Indeed, the most interesting discussion point around Atticus may be whether his broad love for humanity and his brand of tolerant pacifism are counter-productive in their passivity. After all, intolerance must be actively fought back, one might suggest. There is pretty clear defeatism or abstention from action in his voice when he says that “[t]here’s something in our world that makes men lose their heads—they couldn’t be fair if they tried. In our courts, when it’s a white man’s word against a black man’s, the white man always wins. They’re ugly, but those are the facts of life.” This may be the case but the tone of resignation is less than one might want from Atticus.

The idea that one should and must be able to face the world, particularly one’s children, is raised repeatedly in the novel. The self-respect that comes from acting consistently with one’s spoken beliefs is important as is having the respect of others. As a story of a single father trying to raise children in a far from perfect society, To Kill a Mockingbird is interesting. Atticus tells Scout, “I wanted you to see what real courage is, instead of getting the idea that courage is a man with a gun in his hand. It's when you know you're licked before you begin, but you begin anyway and see it through no matter what.” This falls in line with a consistent show of quiet courage in the novel but again one might question if it is the right sort of courage.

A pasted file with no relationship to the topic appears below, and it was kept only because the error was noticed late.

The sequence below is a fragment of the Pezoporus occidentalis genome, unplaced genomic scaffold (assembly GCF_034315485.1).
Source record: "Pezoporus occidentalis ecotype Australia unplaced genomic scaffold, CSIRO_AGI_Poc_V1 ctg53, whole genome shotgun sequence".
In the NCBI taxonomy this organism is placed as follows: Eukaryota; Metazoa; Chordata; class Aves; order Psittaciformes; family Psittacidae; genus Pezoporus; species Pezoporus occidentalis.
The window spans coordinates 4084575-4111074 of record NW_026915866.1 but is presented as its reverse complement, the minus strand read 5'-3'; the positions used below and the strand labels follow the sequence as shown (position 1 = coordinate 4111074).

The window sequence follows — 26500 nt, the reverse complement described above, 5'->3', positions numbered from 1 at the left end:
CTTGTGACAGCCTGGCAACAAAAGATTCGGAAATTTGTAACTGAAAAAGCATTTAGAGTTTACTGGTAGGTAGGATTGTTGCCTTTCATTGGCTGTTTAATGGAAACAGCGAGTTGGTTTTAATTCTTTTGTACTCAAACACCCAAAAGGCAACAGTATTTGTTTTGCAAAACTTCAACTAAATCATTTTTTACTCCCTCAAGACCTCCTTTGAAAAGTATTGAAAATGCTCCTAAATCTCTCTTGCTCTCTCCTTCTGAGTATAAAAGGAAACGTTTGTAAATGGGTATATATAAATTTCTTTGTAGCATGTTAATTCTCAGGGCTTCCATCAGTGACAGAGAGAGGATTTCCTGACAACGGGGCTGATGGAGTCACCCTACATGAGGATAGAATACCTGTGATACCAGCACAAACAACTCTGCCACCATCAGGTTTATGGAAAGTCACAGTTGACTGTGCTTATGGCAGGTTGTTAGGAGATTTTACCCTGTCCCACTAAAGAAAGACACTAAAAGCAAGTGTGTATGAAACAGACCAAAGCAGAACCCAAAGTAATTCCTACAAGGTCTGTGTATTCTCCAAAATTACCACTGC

Stepping away from the race issue, the novel does tackle the position of women and children as subordinate to men in the patriarchal society of Maycomb but there is still a hint in Atticus of his support for traditional gender roles when he suggests that a jury made up of women would fail to make a decision as they would be gossiping away, and in general by his allowing Scout’s aunt to chip away at Scout’s perceived lack of femininity. It is interesting that in a novel which features such a strong paternal figure in Atticus – a model for the idealised man – we also find some real challenges to accepted modes of heterosexuality and gender. Scout, albeit young in age, consistently affirms throughout the narrative that she feels no inclination to conform to the feminine gender role towards which she is pushed.